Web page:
Sealants & Icon Treatment
We’ve talked about restoring teeth, but would you like to sit through a procedure to prevent a cavity from forming in the first place? Would it help you decide if you were told that there is no need for anesthetic (a shot) to do it? Welcome to sealants.
Sealants were developed in the 1950s and first became available commercially in the early 1970s. The first sealant was accepted by the American Dental Association Council on Dental Therapeutics in 1972. Sealants work by filling in the pits and fissures on the chewing surfaces of the teeth; all those grooves formed in the valleys of the pointed cusps. This keeps out food particles and bacteria that could get caught in the teeth, causing cavities. The application is fast and comfortable and can effectively protect teeth for many years. In fact, research has shown that sealants actually stop cavities when placed on top of a slightly decayed tooth by sealing off the supply of nutrients to the bacteria that causes a cavity.
Sealants are best suited for permanent first molars, which erupt around the age of 6, and second molars, which erupt around the age of 12, though they can also be placed on primary molars (baby teeth) and permanent premolars (bicuspids) as well.
Sealants are most effective when applied as soon as the tooth has fully come in. Because of this, children derive the greatest benefit from sealants because of the newness of their teeth. Research has shown that more than 65% of all cavities occur in the narrow pits and grooves of a child’s newly erupted teeth because of trapped food particles and bacteria. These areas are too fine for a toothbrush to effectively clean out.
Sounds great right, how is it done? Sealant application involves cleaning the surface of the tooth and rinsing the surface to remove all traces of the cleaning agent. An etching solution or gel is applied to the chewing surface of the tooth for 15 seconds and then thoroughly rinsed away with water. After the site is dried, the liquid sealant material is applied and worked into the pits and fissures with a fine brush and then hardened by using a special curing light. The etching and curing is the same process used when placing tooth colored composite restorations.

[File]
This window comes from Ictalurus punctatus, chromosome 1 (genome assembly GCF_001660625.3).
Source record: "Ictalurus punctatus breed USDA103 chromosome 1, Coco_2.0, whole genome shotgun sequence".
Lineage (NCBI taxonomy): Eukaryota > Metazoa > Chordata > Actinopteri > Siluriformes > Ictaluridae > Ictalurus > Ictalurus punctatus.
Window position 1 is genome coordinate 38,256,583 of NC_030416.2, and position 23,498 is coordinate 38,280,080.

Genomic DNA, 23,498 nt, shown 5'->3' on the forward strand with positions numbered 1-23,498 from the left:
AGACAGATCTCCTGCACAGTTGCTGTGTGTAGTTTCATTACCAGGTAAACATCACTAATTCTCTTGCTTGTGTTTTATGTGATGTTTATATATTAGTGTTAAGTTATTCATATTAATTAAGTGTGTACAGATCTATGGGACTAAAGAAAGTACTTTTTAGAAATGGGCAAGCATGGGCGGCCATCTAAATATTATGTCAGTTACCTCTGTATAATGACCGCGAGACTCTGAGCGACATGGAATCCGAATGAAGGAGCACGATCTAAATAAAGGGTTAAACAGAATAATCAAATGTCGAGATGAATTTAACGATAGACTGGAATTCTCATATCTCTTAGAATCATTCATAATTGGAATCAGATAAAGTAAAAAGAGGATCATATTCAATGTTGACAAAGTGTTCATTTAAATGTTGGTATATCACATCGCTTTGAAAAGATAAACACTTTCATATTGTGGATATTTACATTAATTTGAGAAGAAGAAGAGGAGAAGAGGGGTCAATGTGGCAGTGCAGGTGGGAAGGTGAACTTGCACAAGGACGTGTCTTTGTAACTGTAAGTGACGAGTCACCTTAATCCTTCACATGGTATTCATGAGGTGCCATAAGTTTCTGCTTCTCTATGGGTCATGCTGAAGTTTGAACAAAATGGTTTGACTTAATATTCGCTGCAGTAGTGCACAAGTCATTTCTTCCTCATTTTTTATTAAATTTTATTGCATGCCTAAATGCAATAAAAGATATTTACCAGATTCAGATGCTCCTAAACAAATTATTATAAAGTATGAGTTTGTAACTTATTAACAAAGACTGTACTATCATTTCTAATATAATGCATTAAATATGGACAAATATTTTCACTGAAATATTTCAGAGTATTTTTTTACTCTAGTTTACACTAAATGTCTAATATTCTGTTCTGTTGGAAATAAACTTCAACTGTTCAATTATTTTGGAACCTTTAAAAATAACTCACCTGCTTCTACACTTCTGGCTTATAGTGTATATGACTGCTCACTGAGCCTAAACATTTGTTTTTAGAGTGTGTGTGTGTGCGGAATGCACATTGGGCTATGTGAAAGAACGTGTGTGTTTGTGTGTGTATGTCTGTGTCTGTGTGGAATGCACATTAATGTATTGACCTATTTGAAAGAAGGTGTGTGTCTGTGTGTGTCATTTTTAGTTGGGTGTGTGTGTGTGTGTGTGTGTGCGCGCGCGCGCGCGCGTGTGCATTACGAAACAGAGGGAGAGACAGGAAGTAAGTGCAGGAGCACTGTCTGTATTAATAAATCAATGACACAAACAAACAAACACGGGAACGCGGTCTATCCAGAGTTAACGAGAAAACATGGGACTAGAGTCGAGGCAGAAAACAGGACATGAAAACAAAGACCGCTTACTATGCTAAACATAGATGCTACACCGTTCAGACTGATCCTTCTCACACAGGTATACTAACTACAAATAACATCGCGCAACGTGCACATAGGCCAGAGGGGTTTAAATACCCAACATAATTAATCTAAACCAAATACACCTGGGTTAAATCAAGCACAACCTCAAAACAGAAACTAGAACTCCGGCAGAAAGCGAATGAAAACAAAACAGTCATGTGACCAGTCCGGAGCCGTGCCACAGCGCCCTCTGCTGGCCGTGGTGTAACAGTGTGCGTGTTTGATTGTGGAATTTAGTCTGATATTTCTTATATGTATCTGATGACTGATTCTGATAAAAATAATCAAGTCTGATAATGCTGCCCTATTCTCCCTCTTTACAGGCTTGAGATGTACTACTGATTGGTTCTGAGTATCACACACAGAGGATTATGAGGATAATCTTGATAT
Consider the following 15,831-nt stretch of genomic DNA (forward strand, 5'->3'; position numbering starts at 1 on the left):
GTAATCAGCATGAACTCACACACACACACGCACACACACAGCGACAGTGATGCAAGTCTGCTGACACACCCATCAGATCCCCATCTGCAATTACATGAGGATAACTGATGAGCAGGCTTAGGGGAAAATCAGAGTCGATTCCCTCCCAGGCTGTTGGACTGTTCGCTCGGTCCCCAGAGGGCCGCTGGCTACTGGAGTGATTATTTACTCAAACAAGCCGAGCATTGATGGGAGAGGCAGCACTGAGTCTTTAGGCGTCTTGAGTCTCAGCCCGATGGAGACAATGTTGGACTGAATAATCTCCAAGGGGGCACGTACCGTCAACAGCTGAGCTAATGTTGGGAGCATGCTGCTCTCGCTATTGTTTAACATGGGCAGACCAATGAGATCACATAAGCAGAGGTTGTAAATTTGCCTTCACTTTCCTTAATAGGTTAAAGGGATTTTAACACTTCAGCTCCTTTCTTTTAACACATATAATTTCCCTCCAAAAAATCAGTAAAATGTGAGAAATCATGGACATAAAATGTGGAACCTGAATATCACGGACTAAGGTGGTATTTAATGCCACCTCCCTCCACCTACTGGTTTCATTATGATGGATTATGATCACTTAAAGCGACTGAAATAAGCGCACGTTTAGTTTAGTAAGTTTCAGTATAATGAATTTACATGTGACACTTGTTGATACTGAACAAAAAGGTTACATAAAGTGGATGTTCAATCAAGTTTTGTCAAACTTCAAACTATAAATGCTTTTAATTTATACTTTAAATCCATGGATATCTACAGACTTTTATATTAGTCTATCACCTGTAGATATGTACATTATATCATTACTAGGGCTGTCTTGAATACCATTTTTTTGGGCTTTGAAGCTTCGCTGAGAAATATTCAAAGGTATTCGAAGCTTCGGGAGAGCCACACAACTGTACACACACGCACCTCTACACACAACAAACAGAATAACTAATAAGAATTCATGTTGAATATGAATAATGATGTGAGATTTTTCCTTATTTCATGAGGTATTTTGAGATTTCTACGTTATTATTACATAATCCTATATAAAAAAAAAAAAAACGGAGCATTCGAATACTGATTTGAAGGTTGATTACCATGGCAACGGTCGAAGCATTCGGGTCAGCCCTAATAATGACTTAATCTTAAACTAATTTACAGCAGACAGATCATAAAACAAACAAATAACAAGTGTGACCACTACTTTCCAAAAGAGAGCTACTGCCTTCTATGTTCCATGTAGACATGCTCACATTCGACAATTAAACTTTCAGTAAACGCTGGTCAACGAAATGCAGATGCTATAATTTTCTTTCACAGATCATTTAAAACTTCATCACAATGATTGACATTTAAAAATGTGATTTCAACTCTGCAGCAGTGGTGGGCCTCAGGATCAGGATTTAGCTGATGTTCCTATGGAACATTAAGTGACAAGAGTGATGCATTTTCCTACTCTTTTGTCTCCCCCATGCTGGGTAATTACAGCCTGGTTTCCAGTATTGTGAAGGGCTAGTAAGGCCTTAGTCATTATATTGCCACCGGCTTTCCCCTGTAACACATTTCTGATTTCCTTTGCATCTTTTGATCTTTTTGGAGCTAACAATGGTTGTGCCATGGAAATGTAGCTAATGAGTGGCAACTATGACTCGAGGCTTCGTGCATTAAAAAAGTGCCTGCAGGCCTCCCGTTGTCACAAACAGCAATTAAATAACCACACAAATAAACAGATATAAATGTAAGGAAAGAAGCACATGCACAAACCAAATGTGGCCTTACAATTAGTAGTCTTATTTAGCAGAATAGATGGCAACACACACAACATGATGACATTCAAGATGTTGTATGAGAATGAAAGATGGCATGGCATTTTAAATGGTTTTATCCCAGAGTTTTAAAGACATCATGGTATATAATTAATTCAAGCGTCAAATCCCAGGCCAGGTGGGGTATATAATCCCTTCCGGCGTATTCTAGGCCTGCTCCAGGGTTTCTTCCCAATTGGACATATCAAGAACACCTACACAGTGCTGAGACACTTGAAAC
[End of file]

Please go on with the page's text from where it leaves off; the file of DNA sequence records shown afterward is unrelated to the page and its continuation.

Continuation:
Sealants should last at least 3 years, in fact in our office we guarantee it. If a tooth that has been sealed gets a cavity in the chewing surface within 3 years of placement, any fee paid by you or an insurance company will be applied toward the cost of any necessary restoration. We’ve seen sealants last 10 years and more. Everyone’s teeth are different, some develop with almost unnoticeable pits and fissures, other’s look like the Grand Canyon. The more accentuated the grooves are the better the sealant will be retained. Conditions under which the sealant was placed can also impact how long they last, saliva for instance contaminates the surface and the bond is adversely affected. Sealants should always be examined at the child’s recare appointment. Most insurance covers sealants, often without a deductible or co-pay, but usually only on permanent molars and often only to a certain age.
There is also another treatment than can be offered that does not require anesthesia and is useful under two circumstances. The first is after braces. Many people develop “white spot lesions” on their front teeth around where they had brackets. These areas are often times semi-circles and are the result of less than ideal home care while in braces. The accumulated plaque led to the early stages of a cavity, demineralization of the enamel and show as a white spot. Through a very technique sensitive process, the enamel can be etched sufficiently deep and a liquid then placed on it that penetrates and fills in all of the demineralized areas resulting in a masking of the white spots. No shots, no drilling involved and no filling to potentially stain or fall out in the future. The down side is the expense; due to material cost and time in the chair, it is nearly the same price as a filling and insurance likely won’t cover it. The second circumstance where this product can be used is when early stage cavities are noted to be forming interproximally (in between teeth). When x-rays show a darkening in the outer part of the enamel, but no penetration through the enamel and into the dentin (inner hard part of tooth) three choices are available: drill it out now and restore, watch and wait for it to enlarge or avoid the drilling with the same process mentioned for white spots after braces. Again, the expense is likely to be yours, but you avoid the shots and removing of otherwise sound tooth to access the problem area.